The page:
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Torrentocracy = RSS + Bit Torrent + Your TV

timothy posted more than 10 years ago | from the clairvoygence dept.

The Media 172

lerhaupt writes "I've started a project called Torrentocracy which is the combination of RSS, Bit Torrent and your Television. It's written as a plugin for MythTV (the homebrew Linux PVR project). This means you can not only easily find out about new torrents from various enclosure enabled blogs, but you can also start the torrent download process with the click of your TV remote control. Are RSS aggregators which support torrent downloads the next greatest thing since web browsers? What is the significance of hooking this directly to your TV? Here's a screenshot."

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172 comments

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Imagine... (-1, Offtopic)

Anonymous Coward | more than 10 years ago | (#9482872)

This post was brought to you by the letters f,i,r,s,t and p,o,s,t.

Automatically posted by F.i.r.s.t.p.o.s.t , on your screen soon !

Re:Imagine... uh ? (0)

Anonymous Coward | more than 10 years ago | (#9482906)

Where can I find this ? Is it a program ?

w00t! (-1, Troll)

Anonymous Coward | more than 10 years ago | (#9482873)

Get fucked homos! :P

Consider this (-1, Troll)

Anonymous Coward | more than 10 years ago | (#9482960)

Consider this:

An inarticulate, politically inexperienced man with family links to a previous national regime comes to provincial leadership. Subsequently he gains the highest national office without winning the popular vote. The election in which he was declared the victor is considered compromised by his brother's province. He appoints a chief law enforcement officer who has repeatedly called for constitutional revisions. Regulatory agencies are filled with those previously regulated. Soldiers patrol transportation centers. International treaties are abrogated. International legal organizations are shunned. Roles of police and military are blurred. Law enforcement agencies are centralized. Individual civil rights are reduced. A "shadow" government is created.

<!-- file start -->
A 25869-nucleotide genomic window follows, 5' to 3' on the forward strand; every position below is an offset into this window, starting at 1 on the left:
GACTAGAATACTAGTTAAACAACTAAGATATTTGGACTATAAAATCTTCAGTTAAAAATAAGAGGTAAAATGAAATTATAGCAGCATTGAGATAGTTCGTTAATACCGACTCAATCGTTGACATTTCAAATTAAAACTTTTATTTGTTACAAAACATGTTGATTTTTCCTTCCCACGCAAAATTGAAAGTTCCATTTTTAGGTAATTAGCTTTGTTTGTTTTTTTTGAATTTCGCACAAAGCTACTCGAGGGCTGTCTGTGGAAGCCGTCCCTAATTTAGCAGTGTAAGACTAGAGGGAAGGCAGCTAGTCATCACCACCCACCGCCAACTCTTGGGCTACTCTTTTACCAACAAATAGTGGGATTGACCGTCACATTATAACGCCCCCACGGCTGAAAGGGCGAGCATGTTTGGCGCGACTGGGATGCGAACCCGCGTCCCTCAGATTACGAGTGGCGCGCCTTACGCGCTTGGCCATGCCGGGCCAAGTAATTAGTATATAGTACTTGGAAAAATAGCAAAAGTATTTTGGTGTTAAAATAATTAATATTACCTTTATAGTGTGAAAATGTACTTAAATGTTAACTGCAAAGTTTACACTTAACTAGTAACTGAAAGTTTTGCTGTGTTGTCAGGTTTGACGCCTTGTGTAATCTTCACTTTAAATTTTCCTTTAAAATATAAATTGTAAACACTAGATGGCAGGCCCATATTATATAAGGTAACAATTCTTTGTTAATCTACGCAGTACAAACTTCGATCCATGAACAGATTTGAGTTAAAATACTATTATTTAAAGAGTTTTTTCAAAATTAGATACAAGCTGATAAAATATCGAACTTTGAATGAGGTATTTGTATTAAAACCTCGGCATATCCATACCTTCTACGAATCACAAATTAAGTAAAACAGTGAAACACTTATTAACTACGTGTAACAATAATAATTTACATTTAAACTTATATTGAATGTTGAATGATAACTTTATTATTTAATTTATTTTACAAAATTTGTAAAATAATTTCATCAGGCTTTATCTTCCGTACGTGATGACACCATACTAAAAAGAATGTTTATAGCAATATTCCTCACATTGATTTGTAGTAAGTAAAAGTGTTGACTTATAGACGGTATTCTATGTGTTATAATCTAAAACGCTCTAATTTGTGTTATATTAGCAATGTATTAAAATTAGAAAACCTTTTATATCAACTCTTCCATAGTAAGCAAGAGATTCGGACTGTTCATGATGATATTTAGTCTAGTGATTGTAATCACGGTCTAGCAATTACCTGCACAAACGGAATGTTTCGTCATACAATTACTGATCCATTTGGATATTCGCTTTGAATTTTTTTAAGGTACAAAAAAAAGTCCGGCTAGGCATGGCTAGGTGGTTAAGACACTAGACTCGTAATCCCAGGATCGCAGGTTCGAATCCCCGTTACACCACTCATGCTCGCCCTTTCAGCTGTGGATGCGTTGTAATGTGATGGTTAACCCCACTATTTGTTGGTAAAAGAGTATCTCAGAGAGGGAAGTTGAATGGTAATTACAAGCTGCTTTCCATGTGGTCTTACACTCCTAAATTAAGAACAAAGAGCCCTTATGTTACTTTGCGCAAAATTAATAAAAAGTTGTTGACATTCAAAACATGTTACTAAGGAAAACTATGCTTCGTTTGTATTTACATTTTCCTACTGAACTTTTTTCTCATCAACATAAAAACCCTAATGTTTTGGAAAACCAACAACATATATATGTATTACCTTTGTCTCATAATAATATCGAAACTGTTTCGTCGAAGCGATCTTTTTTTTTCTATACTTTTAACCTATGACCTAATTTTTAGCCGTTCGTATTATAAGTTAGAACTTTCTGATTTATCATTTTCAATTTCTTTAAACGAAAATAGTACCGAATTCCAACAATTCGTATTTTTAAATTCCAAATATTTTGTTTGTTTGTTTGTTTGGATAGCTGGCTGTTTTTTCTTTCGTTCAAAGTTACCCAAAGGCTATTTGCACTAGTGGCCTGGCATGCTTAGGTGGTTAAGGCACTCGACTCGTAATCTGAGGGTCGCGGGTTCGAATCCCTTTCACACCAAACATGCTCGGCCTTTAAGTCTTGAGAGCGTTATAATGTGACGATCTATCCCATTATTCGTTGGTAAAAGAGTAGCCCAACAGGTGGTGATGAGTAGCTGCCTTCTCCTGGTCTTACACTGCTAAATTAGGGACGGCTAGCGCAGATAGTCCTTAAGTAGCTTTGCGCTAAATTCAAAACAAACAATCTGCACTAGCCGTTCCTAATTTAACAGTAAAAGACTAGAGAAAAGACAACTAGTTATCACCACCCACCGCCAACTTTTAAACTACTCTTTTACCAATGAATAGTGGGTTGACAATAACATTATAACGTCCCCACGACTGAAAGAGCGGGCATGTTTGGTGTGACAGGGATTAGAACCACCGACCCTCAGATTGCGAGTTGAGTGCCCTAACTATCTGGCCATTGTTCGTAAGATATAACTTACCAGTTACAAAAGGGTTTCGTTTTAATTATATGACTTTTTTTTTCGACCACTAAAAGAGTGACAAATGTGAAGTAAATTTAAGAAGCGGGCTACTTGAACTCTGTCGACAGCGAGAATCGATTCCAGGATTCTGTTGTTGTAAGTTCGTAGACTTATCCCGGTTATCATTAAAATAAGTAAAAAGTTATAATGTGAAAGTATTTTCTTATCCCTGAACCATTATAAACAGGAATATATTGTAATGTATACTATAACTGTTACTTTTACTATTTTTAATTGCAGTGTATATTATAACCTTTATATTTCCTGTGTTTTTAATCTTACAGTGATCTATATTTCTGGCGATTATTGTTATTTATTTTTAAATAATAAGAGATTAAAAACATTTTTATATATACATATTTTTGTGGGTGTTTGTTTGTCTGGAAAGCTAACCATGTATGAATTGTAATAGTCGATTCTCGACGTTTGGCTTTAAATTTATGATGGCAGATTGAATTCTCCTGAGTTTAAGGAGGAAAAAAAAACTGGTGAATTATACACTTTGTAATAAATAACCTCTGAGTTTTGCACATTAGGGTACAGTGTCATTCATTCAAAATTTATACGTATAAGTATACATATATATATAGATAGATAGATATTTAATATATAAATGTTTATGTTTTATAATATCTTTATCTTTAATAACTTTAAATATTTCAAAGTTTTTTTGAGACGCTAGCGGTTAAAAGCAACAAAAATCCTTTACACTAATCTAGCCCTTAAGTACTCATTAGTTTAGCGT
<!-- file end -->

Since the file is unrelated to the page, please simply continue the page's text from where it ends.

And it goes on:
Domestic surveillance is increased. People are encouraged to spy on each other. Military budgets are increased. The military establishes a disinformation program. Media access to government is limited. Consultations with the legislative branch decline. Connections to corrupt corporate sponsors are disavowed. Efforts to further plunder natural resources for profit are initiated. Access to past administrations' documents is limited. A war mentality is established with imprecise enemies. Nebulous fear-inducing alerts are periodically released. National level profiling is introduced. People are imprisoned without public charges and unknown others are "disappeared."

Does the word "coup" come to mind?

Re:Consider this (-1)

Anonymous Coward | more than 10 years ago | (#9483121)


Consider this:

if the real "bad guys" did get into your goverment, how would you know ?

WTF? (-1)

Anonymous Coward | more than 10 years ago | (#9483279)

how is that at all on topic? yet it was modded 'informative', while the dude saying he didnt know what an RSS feed was was modded offtopic? only on /.

Sounds Wonderful (4, Funny)

Moblaster (521614) | more than 10 years ago | (#9482875)